, our study population was mostly male and did not include pediatric age groups or patients with COPD. By focusing on initial visits for ARI, the study also did not address ARI patients returning to clinics with unabated or worsening ARI symptoms. Because multiple practitioners, from medical students to attending physicians, were often involved in assessing patients, we could not formally control for potential predictors of prescribing congruence such as individual practitioners’ prior practices, level of experience and exposure to the CDSS. These limitations represent design opportunities for future, hopefully prospective multisite studies aimed at determining how similar interventions based would fare when extended to more antibiotics or to other health care settings.
The rate at which antibiotics are inappropriately used for ARI remains high but has been decreasing for more than a decade 
. This decline, however, exhibits unfavorable features in an aging population: it has been concentrated in the pediatric population and may not be occurring at all in patients 50 years or older 
. The decline has also not affected all antibiotics equally, with ARI-related utilization of azithromycin and fluoroquinolones actually increasing 
. Thus, there is a continued need to develop better methods to improve ARI-related antibiotics use. CDSS have long proven capable to change prescribing practices, with most published applications directed at improving drug dosing 
and safety monitoring 
. CDSS have also shown the potential to improve utilization of antibiotics, particularly in the hospital environment 
. To date, however, examples of demonstrated utility in the outpatient arena remain scarce 
. In the only study that included adults with ARI 
, providers were given the opportunity to consult a stand-alone CDSS in order to receive patient-specific recommendations. Our intervention is distinctive in that our CDSS was neither stand-alone nor optional. Instead, the CDSS was incorporated into a comprehensive EMR and interposed in the normal workflow leading to an e-prescription. The CDSS also did more than issue recommendations: it either did or did not lead to order entry and recorded the prescribing rationale thereby imparting at least the possibility of future accountability to a process that was otherwise operating as an honor system. These features, which had been associated with CDSS effectiveness in other domains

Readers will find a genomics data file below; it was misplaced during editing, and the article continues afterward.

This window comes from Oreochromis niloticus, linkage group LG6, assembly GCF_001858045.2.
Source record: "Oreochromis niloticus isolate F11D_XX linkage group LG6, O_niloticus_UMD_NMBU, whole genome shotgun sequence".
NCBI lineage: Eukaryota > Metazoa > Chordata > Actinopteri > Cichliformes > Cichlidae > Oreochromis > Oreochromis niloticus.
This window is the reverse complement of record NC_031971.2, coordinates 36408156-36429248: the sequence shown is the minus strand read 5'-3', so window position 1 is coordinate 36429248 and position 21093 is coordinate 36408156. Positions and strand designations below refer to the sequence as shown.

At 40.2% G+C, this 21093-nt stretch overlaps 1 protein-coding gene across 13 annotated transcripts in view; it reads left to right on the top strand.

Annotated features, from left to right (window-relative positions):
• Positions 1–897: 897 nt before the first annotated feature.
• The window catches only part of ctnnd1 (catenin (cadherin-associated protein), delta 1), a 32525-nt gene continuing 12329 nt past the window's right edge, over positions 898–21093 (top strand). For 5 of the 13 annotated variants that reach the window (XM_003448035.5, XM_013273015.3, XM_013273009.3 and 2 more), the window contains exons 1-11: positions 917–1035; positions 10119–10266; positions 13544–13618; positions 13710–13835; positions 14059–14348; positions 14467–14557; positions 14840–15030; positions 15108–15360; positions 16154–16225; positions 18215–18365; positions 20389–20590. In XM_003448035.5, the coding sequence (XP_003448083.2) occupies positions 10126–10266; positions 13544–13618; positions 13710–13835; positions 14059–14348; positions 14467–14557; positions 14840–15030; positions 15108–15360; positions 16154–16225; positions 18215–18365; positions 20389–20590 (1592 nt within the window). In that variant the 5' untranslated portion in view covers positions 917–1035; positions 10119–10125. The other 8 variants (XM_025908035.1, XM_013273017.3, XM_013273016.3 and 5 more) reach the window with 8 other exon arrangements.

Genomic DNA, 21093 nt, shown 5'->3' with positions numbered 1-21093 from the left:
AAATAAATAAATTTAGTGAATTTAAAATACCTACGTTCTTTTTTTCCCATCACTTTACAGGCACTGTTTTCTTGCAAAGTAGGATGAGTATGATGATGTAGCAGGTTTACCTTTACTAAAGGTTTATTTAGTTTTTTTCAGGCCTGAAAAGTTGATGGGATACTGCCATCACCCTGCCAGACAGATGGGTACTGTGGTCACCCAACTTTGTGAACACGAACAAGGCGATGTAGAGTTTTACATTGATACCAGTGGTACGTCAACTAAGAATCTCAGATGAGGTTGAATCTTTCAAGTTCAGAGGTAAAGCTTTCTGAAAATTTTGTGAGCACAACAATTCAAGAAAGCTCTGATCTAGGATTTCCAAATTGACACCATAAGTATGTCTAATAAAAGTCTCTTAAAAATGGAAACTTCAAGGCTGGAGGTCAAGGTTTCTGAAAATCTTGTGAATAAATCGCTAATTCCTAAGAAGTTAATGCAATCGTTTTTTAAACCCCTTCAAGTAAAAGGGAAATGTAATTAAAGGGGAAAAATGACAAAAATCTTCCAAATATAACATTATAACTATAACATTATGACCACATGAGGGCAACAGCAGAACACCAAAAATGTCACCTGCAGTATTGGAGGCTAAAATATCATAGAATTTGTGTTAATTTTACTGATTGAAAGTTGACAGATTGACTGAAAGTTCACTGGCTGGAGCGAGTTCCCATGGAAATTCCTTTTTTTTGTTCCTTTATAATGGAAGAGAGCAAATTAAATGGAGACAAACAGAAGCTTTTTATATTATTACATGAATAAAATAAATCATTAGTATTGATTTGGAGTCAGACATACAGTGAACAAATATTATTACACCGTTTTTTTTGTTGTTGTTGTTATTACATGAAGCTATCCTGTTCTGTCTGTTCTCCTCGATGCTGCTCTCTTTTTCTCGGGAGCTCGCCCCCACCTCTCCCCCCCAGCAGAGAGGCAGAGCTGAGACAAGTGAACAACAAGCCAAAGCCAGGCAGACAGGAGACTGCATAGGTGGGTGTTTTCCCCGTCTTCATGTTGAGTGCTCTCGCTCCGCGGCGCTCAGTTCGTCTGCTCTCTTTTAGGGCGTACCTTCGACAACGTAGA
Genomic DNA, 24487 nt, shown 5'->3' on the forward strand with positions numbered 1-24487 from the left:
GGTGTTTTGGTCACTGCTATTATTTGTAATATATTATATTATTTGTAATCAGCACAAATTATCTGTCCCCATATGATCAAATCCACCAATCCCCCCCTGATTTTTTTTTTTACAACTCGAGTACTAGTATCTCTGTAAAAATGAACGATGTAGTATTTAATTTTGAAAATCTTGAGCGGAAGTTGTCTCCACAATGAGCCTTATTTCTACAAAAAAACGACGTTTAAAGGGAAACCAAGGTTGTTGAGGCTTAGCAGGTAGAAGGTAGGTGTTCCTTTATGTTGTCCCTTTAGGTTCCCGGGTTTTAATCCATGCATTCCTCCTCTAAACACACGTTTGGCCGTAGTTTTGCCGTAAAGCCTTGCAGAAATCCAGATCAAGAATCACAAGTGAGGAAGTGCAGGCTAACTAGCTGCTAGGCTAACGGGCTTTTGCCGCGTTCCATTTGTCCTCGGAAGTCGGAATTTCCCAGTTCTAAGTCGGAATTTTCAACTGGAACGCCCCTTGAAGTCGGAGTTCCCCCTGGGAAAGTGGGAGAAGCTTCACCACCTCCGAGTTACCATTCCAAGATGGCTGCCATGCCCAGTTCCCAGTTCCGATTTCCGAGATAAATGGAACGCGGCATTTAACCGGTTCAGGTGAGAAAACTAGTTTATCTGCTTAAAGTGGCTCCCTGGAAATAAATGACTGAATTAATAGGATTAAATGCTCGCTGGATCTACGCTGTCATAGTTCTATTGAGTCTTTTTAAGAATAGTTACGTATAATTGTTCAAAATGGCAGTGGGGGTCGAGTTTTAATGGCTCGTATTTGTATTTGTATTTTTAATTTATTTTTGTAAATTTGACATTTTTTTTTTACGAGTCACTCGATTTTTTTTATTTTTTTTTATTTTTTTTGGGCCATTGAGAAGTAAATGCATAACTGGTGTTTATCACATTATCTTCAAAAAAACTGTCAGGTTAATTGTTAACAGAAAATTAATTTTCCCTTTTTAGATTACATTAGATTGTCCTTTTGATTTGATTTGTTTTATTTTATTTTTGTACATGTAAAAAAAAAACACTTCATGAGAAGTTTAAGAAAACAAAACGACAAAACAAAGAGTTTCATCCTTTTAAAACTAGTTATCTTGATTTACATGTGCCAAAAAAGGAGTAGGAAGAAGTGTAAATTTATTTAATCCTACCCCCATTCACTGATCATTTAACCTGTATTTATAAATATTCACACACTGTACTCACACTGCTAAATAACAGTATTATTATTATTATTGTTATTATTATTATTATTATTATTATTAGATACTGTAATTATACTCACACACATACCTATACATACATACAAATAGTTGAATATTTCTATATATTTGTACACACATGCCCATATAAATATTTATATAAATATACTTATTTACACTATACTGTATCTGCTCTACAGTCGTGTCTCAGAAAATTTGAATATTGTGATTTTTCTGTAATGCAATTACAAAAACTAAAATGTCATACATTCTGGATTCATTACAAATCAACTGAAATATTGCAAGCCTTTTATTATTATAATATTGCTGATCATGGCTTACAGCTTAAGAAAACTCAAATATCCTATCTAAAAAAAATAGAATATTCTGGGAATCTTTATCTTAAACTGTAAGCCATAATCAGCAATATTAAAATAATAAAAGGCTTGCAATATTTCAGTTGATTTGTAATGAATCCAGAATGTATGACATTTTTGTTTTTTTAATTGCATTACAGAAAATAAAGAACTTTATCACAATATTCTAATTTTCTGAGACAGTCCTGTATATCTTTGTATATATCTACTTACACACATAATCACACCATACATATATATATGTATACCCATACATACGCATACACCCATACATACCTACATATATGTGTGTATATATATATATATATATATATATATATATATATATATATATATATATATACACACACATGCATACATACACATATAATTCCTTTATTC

, were meant for the intervention to be stronger than what had previously been attempted for antibiotics stewardship purposes 
. Yet, the path illustrated here did not include the vigorous traditional approaches associated with larger effect sizes in past trials i.e. one-on-one interactions, concurrent order reviews or practice audits 
. Our results therefore raise the hope that, at least for outpatients with ARI, counteracting antibiotic abuse may not require time-consuming, ultimately unsustainable activities.
From a disease-management standpoint, this CDSS intervention stood at a disadvantage because it targeted only a minority of the agents that could be used to treat ARIs. The system could nevertheless have effected large changes in overall guideline-congruent prescribing for ARI if it had fostered the transmission of information from providers to providers. Two lines of reasoning suggest that extra-CDSS educational transmission was not a major outcome of this intervention: 1) congruence gains were attributable to improved utilization of the CDSS-targeted antibiotics only; and 2) those gains were realized in the first post-intervention year and did not further increase afterwards. Thus, prescribing congruence did not exhibit the gradual expansion that would have been expected from an increasing the proportion of providers familiar with the ARI guidelines. Whether or not these outcomes are particular to a teaching institution with rapid housestaff turnover, they serve as a reminder that much more work will be required before we know how to best design, target and integrate prescription-based interventions to optimize the overall management of ARI.